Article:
From Street To Tweet: Citizen journalism and embracing the tweet
In 1960, journalist A.J. Liebling wrote that “freedom of the press is guaranteed only to those who own one.” Meaning, it was only those rich and influential enough to produce a book or a newspaper whose unfettered opinions could truly be heard.
Unknown to Liebling at the time, almost forty years later, and with the birth of the internet, a new generation of citizen journalists would arise.
Consumer to Creator
Citizen journalism is an alternative form of news gathering and reporting, taking place outside of the traditional media structures and which can involve anyone. From reader to creator, citizens have now changed their status as mere recipients of information, to that of creators.
With the expansion of the Internet to social media websites such as Facebook, Instagram and Twitter, users now have possibilities and opportunities to contribute, collaborate, moderate and share content in real time.
Twitter is a key player, and the list of news stories that break on Twitter before they do on mainstream media is astounding. Famous examples include the Boston Marathon bombings. Twitter user, Kristen Surman tweeted “Holy sh*t! Explosion!” one minute after the explosions went off at the 2013 Boston Marathon.
For nearly ten minutes, regular citizens, like Kristen, provided the only information getting to the public. The immediacy of Twitter played a crucial role in the development of the Boston Marathon bombing story because users tweeted about the crisis in real time.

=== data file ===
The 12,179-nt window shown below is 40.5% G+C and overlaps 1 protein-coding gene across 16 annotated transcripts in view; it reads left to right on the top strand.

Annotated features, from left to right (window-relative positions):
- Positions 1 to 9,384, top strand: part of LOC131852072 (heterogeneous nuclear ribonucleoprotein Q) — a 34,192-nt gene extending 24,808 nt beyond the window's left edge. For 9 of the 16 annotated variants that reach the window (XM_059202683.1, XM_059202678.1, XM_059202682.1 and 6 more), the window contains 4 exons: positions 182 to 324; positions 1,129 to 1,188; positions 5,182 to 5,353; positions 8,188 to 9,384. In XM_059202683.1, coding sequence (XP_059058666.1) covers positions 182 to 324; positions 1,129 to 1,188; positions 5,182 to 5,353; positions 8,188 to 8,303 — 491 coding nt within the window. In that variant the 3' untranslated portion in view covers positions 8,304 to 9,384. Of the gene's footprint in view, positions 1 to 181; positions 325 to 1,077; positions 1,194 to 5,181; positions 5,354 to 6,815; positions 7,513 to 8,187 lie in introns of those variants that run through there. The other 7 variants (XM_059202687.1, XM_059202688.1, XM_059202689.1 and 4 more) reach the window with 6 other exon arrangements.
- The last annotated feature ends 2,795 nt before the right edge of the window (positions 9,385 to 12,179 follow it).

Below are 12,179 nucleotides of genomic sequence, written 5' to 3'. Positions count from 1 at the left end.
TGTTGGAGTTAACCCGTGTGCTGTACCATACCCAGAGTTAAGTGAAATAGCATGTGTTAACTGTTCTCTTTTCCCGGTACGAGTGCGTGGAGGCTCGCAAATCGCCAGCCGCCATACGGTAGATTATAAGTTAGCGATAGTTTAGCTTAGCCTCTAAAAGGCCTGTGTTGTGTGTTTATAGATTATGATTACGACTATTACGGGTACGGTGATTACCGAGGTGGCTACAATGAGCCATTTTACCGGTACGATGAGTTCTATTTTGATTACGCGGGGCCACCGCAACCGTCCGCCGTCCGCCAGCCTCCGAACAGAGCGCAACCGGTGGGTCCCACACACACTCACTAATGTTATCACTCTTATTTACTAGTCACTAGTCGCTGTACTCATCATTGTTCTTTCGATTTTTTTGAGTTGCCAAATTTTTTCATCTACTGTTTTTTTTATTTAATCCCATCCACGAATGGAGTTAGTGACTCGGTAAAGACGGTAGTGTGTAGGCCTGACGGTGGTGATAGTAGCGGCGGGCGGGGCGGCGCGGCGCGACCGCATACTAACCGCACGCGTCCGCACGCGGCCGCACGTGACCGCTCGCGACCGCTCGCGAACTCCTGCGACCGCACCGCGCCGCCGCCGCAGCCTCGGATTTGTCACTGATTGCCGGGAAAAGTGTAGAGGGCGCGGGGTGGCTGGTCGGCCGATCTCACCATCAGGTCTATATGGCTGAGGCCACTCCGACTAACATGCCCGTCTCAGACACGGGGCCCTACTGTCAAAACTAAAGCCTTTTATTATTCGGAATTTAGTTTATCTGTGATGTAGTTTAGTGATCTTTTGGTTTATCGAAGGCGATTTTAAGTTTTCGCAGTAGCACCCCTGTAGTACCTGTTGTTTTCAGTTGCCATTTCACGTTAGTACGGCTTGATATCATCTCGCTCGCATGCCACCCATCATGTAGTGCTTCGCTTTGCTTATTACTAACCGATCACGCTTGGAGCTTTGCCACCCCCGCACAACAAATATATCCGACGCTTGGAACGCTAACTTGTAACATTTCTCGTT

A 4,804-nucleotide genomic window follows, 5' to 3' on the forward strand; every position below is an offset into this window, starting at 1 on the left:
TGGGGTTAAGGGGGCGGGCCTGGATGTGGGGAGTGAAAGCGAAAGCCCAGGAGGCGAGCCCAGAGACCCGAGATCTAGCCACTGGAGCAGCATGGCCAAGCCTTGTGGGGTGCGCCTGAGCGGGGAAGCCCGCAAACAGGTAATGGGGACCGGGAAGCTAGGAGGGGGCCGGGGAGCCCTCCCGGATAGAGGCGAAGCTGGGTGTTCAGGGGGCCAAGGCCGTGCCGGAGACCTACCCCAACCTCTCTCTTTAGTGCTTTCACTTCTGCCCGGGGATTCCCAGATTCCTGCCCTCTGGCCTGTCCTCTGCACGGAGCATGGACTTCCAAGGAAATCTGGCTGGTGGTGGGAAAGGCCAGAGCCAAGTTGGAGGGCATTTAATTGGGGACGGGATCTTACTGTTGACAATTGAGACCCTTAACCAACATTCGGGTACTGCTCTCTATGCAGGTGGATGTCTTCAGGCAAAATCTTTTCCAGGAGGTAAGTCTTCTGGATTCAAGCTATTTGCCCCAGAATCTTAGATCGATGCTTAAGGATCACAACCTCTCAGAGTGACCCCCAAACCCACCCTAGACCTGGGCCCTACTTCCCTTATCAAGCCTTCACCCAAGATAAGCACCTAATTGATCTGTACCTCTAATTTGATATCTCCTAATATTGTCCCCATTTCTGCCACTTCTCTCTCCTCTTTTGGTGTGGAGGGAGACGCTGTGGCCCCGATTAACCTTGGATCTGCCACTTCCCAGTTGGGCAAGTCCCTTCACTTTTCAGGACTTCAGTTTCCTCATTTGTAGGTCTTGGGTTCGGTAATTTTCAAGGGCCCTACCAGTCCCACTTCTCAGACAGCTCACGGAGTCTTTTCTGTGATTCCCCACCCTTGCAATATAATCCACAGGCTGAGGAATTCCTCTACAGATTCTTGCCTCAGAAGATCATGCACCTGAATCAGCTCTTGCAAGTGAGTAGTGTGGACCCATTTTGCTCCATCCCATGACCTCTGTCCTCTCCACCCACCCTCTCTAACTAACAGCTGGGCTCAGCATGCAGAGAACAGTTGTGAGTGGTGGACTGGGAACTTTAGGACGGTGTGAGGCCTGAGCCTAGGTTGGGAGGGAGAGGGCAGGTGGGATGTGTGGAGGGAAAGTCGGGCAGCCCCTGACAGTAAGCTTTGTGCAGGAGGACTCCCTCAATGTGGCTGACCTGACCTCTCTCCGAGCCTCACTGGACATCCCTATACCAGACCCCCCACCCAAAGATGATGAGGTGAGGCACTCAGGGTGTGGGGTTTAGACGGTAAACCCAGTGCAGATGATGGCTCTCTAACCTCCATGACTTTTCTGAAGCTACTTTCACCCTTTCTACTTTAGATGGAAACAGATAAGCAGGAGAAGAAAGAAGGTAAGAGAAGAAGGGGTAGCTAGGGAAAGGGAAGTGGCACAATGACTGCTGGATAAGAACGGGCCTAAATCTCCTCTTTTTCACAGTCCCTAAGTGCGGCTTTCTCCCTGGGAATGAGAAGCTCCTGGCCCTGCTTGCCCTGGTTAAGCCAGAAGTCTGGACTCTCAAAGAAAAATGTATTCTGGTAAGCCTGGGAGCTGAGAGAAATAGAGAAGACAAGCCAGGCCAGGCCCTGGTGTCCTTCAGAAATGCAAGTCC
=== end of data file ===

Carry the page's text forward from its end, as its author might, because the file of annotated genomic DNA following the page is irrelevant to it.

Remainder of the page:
The Shift from ‘What are you doing?’ To ‘What is happening?’
Originally, when users logged onto Twitter, it posed the question ‘what are you doing?’ – this question has since changed to ‘what’s happening?’.
‘What are you doing?’ prompted Twitter users to tweet about the trivial aspects of their lives, but ‘what’s happening?’ has shifted users to look at the world and events around them, consequently allowing for the spread of news.
A Place for Professional and Non-Professional Journalists to Collaborate
Twitter has fast become a public forum for both citizen journalists and professional journalists to collaborate in the collecting, spreading and filtering of news.
The Internet and citizen journalism are strong forces influencing the traditional journalism field. News brands therefore, cannot ignore their presence. Journalists are no longer the only collectors and distributors of news. Instead, they have adopted the role of monitoring and enhancing the online news world (“The People Formerly Known as the Audience”).
Many news organisations have created websites and apps to encourage the participation of citizens where users can quickly upload photos and videos of events as they happen. Other news outlets have separate websites where contributors can submit content to help journalists hear different voices and perspectives about a topic.
As the use of Twitter has increased, many journalists and news organisations have adapted their news distribution methods.
ABC News, for example, has fully embraced the influence of Twitter and submersed itself in the digital age. Journalists are not just passively tweeting links to their stories, but rather they have incorporated innovative digital methods such as time-lapse video to better communicate longer form content in bitesize pieces.
EYE OF THE STORM: Timelapse shows a view of Hurricane Zeta from the International Space Station as the powerful storm churned in the Gulf of Mexico before making landfall in Louisiana. https://t.co/oRvSCExdju pic.twitter.com/0SAGxApSll
— ABC News (@ABC) October 29, 2020